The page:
Friday Fun is a group post from the writers of the NHWN blog. Each week, we’ll pose and answer a different, writing-related question. We hope you’ll join in by providing your answer in the comments.
QUESTION: What do you think makes good writing? Where have you found it recently? Please share a link if you can. This can be for fiction or non-fiction.
Wendy Thomas: Good writing is when you don’t notice the writing. Seriously, I have read so many books and pieces that inadvertently but constantly remind me I’m reading. There’s repetition, poor editing, wrong use of words – *sigh*, shall I go on? A perfect example is the Twilight series, the writing was so poor that I started to pay more attention to that than to the story (now is where I tell you I stalled around page 100 of “Grey” for the very same reason.)
Good writing is invisible. It flows seamlessly. One way to judge if something is written well is how you remember it. If you recall it as text – then it was a nice try. If you recall it as a story you “saw” while you were reading it? There you go, that’s an author with talent.
As far as examples? Check out some of the travel essays in cookbooks. A Well-Seasoned Appetite by Molly O’Neill and The Tuscan Sun Cookbook by Frances Mayes come to mind. Not only do I “see” the landscape and adventures, but both of these authors have my mouth watering and me reaching for a glass of wine after finishing the chapter.
Diane MacKinnon: My definition of good writing (or good art) is that I’m still thinking about it weeks or months after I’ve read it (or seen it). And I don’t mean thinking about the typo’s or the fact that the woman standing face to face with the man could see the phoenix tattoo on his shoulder blade (“Wait. How could she see that? Does it wrap around to the front? Is she kind of off to the side?”), I mean that I’m still thinking about the story weeks or months later. Examples that come to mind are: Of Human Bondage, by Somerset Maugham, I Know This Much Is True, by Wally Lamb, and Peace Like a River, by Leif Enger. I still think about these stories, and I read them years ago.
Lisa Jackson: When I can get lost in what I’m reading — fiction, non-fiction, poetry — and actually forget that I’m reading, that’s my definition. If a piece pulls me in so well that the world around me is tuned out, call me completely satisfied. I love and savor those moments, and may spend time lingering in the moments, but then I move on and hope for the same response to the next thing I read. There’s so much to explore and find and get lost in.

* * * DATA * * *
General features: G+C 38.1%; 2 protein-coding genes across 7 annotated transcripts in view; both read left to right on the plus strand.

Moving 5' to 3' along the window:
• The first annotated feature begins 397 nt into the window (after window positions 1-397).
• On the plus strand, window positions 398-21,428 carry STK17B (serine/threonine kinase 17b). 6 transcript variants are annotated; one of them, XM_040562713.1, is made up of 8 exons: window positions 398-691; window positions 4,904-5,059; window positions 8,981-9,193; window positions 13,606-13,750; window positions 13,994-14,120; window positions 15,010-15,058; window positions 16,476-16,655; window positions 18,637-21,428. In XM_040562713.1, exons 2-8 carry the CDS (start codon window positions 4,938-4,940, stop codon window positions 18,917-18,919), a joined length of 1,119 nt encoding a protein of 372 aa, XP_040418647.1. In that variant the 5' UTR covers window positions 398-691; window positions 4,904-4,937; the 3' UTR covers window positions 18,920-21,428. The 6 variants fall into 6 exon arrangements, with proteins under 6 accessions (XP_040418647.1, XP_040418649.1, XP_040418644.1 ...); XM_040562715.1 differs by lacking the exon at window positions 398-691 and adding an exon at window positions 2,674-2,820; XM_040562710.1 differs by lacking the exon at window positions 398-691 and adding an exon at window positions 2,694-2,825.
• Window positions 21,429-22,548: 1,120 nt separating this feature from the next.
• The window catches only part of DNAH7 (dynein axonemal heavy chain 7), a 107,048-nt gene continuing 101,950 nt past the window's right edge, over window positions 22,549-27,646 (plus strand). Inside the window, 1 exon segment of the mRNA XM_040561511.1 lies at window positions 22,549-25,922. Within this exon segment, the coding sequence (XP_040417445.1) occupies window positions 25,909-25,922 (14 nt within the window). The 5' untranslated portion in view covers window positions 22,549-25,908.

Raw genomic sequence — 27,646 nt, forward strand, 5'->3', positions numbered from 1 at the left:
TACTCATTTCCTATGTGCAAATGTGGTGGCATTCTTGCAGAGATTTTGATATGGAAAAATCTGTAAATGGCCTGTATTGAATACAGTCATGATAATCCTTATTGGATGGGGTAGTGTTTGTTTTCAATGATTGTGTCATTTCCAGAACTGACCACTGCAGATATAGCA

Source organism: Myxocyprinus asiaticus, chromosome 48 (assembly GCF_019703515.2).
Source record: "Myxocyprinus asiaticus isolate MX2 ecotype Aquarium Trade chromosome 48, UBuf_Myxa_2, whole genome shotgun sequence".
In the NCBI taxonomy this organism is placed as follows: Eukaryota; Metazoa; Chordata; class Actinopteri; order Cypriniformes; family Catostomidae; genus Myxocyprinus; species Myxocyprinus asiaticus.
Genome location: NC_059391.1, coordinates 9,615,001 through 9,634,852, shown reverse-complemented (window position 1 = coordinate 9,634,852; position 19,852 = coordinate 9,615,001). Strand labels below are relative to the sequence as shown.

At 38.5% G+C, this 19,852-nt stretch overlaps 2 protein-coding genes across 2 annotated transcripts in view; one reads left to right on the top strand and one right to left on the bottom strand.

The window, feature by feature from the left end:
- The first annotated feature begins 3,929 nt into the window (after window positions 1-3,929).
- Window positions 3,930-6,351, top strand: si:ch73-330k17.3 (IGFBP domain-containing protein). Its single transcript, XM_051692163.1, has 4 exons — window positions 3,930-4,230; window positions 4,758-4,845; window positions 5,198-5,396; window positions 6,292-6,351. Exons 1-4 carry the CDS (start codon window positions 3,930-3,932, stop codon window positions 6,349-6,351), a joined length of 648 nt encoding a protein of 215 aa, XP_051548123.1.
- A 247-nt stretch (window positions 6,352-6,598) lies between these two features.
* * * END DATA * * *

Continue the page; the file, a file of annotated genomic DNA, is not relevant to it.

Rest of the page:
Julie Hennrikus: For me, good writing has three components. First, that I don’t notice it. Nothing jars me out of the story. Second, that the use of a word or a phrase makes me smile, or weep, or do something. And three, that I can’t stop. Craft combined with storytelling.
Deborah Lee Luskin: Good writing transports me into the world of the story, whether it be fiction or non-fiction. Two stand-out examples of good writing that I’ve recently read include Jeffrey Lent’s Lost Nation (fiction) and Anne Fadiman’s The Spirit Catches You and You Fall Down (non-fiction). And here’s T.S. Eliot’s description, from Little Gidding, the last of the Four Quartets:
The end is where we start from. And every phrase
And sentence that is right (where every word is at home,
Taking its place to support the others,
The word neither diffident nor ostentatious,
An easy commerce of the old and the new,
The common word exact without vulgarity,
The formal word precise but not pedantic,
The complete consort dancing together)
Every phrase and every sentence is an end and a beginning,
Every poem an epitaph.
Susan Nye: I like to get lost in the characters’ live and stories. It is wonderful when the rhythm and flow of an author’s words somehow just seems to match the tale. I’m happiest when a book draws me in and I get wrapped up in the people and their stories. I loved Henry and his stories in Jamie Ford’s Hotel on the Corner of Bitter and Sweet and all of the women in Kathryn Stockett’s The Help. I also like to laugh and Nora Ephron’s essays do that for me.